An Application Programming Interface (API) can be thought of as a library of code that describes how particular data or functionalitygenerally provided by a third party such as an OS manufacturer or software developercan be accessed without direct contact with the original source code.

For example, both Microsoft and Apple provide APIs that allow programmers to access and enable operating system functionality within their software. However the actual code used to create that functionality is never shown directly to the programmers, only the hooks they need in order to integrate it into their work.

For the Web, many Web sites provide APIs that will allow Web designers to integrate functionality into their Web sites. For example, Google offers an API that lets you place Google Maps functionality directly into your Web page, without having to know how to code the maps yourself (google.com/apis/maps/).

Dynamic HTML (DHTML)

Ajax uses XHTML for content and CSS for presentation, as well as the Document Object Model and JavaScript for dynamic content display. For more details on DHTML, see Chapter 11.


All Ajax solutions require a method for passing data between the Web page in the client (the visitor's browser) and the files on the server used to create the Web page.

One early attempt to allow this type of back and forth communication between the client and the server was through iframes. Often invisible, these "windows to the server" could be used to pass data back and forth.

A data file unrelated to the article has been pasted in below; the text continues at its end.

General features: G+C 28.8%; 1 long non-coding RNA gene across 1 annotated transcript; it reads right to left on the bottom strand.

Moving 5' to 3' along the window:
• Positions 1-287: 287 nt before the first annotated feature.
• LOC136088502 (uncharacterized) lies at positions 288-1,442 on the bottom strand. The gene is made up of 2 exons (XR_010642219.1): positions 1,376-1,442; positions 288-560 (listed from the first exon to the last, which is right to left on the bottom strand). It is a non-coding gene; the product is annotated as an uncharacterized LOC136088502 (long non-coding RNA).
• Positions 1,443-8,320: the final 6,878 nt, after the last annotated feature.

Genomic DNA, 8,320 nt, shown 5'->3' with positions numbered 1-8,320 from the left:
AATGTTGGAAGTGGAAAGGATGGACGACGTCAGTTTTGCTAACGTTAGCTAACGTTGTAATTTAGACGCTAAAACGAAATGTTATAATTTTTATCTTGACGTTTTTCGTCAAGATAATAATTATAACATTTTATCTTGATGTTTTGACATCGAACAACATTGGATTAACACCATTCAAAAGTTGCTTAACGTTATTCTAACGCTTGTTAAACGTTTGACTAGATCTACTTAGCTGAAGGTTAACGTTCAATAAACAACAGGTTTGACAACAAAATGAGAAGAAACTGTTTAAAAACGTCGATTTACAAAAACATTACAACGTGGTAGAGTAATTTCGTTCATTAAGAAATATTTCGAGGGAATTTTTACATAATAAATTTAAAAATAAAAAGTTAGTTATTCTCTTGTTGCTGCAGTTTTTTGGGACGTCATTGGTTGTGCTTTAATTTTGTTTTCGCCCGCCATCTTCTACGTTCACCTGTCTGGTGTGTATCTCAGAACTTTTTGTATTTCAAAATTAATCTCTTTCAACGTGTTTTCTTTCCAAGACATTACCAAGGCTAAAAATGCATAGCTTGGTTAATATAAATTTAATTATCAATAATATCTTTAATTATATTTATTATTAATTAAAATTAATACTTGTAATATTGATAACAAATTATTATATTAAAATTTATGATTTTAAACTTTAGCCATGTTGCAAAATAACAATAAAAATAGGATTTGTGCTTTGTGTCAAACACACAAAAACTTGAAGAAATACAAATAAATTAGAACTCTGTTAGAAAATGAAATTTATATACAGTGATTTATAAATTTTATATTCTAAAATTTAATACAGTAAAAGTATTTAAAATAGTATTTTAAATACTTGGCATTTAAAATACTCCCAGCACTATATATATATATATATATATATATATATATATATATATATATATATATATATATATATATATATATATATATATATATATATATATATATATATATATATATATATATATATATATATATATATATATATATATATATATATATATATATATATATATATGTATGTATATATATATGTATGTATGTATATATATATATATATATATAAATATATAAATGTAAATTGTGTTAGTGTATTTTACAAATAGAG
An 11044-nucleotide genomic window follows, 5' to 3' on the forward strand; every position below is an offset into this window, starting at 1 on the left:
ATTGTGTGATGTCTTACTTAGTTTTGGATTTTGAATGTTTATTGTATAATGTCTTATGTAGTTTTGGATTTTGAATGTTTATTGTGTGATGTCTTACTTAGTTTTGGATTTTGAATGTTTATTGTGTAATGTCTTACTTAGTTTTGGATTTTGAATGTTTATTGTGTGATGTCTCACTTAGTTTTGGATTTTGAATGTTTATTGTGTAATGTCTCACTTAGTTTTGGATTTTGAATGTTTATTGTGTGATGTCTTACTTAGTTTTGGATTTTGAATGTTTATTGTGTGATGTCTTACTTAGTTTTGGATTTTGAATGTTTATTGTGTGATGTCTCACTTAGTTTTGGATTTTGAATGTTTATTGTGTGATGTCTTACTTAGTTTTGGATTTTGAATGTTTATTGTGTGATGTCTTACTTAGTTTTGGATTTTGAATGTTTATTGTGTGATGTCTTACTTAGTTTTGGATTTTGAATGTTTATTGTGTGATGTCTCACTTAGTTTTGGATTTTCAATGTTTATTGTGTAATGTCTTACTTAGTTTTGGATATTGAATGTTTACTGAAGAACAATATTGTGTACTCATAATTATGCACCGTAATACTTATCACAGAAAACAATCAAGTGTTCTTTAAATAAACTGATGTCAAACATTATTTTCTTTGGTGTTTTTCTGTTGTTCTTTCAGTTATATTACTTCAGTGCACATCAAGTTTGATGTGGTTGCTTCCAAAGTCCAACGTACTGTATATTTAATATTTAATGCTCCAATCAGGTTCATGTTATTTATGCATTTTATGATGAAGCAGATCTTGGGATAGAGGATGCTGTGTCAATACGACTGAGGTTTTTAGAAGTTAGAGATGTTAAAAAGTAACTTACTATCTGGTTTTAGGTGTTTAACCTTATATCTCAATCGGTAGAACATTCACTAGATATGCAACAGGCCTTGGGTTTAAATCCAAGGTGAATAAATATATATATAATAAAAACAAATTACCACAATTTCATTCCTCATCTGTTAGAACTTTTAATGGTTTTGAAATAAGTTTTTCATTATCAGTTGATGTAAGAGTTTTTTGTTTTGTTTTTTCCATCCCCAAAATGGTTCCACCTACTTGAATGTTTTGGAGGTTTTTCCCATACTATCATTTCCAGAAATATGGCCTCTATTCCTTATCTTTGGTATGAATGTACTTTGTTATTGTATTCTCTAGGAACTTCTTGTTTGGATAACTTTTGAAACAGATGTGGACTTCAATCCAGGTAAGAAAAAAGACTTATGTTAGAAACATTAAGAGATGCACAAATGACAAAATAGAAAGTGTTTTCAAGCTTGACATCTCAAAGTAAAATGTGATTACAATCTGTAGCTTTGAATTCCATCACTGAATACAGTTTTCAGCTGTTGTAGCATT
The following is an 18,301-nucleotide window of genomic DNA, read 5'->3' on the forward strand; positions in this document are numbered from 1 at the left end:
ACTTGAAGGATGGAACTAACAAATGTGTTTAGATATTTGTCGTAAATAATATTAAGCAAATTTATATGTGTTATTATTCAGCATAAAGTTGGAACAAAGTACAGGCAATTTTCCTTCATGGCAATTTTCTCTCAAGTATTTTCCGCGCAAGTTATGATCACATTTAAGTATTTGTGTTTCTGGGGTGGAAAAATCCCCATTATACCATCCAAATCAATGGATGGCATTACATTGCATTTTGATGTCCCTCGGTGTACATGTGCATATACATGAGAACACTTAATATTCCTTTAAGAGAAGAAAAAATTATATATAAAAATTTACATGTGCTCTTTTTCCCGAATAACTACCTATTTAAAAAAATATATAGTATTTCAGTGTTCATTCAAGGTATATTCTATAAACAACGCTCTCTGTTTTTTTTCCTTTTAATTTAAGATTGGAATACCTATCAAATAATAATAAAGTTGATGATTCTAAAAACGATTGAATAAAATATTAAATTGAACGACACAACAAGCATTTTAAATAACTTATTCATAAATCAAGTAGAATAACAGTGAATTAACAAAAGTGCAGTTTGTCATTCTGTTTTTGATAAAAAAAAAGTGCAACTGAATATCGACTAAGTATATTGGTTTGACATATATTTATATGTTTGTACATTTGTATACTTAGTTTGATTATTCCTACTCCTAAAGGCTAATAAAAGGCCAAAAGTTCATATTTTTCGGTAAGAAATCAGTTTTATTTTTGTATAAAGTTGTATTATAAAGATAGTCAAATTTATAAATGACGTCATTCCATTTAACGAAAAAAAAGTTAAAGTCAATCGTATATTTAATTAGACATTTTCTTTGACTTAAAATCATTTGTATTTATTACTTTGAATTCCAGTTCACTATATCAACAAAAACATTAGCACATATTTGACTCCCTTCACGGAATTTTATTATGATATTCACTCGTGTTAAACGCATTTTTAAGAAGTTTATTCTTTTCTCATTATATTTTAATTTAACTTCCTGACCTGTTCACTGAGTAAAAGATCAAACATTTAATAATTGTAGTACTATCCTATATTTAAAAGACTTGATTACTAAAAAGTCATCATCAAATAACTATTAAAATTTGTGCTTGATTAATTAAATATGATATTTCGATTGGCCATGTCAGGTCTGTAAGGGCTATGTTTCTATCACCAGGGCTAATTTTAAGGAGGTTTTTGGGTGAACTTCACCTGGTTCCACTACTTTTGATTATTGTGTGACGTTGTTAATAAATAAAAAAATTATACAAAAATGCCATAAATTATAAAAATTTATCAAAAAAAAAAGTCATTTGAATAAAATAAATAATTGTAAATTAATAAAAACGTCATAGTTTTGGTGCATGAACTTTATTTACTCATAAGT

Although iframes are still used with some Ajax applications, many designers now use the XMLHttpRequest object, because it can be used in JavaScript to retrieve data from a Web server, whereas iFrames still require an entire page be fetched from the server.

The original XMLHttpRequest objector a semblance thereofwas created by Microsoft to be used with Outlook as an ActiveX object. Called XMLHTTP, it has been part of the Windows version of Internet Explorer since version 5. Other browsers, including Firefox 1.0, Safari 1.2, and Opera 8.0, support compatible versions of the same type of request object, but with those browsers it is referred to as XMLHttpRequest.

The W3C published in mid-2006 a working draft that documents the common features between both XMLHTTP and XMLHttpRequest, which at some point will likely become a formal standard (Figure 19.4). There are a few minor differences between the two objects, but these differences are mitigated using JavaScript.

Figure 19.4. Information about the work by the W3C on the XMLHttpRequest object can be found at w3.org/TR/XMLHttpRequest/.

Server Files

Although Ajax can retrieve any kind of file from the server (including a simple text or HTML file), much of the power of Ajax comes when it works with server-side scripting languages such as PHP, ASP, JSP, ColdFusion, SSI, server-side JavaScript, or SMX, or by using XML and XSL (see the sidebar "Server-Side Code Used in This Book").

Server-Side Code Used in This Book

Although server-side scripting falls outside of the scope of this book, I've created a few code blocks in my examples in this book that use the open-source programming language PHP. However, much of Ajax's functionality comes from what these server-side files do with and to data, so if you are serious about doing more with Ajax, you will need to learn some server-side scripting language, and I recommend PHP.

For more details on PHP, check out Larry Ullman's PHP for the World Wide Web: Visual QuickStart Guide from Peachpit Press. This is the book that I used to learn about PHP.

A lot of common APIs (see the sidebar "What is an API?") are also available that let you add Ajax functionality to your Web site without having to create the server-side code yourself. We'll take a look at those in more detail in Chapter 20.

CSS, DHTML and Ajax. Visual QuickStart Guide
CSS, DHTML, and Ajax, Fourth Edition
ISBN: 032144325X
EAN: 2147483647
Year: 2006
Pages: 230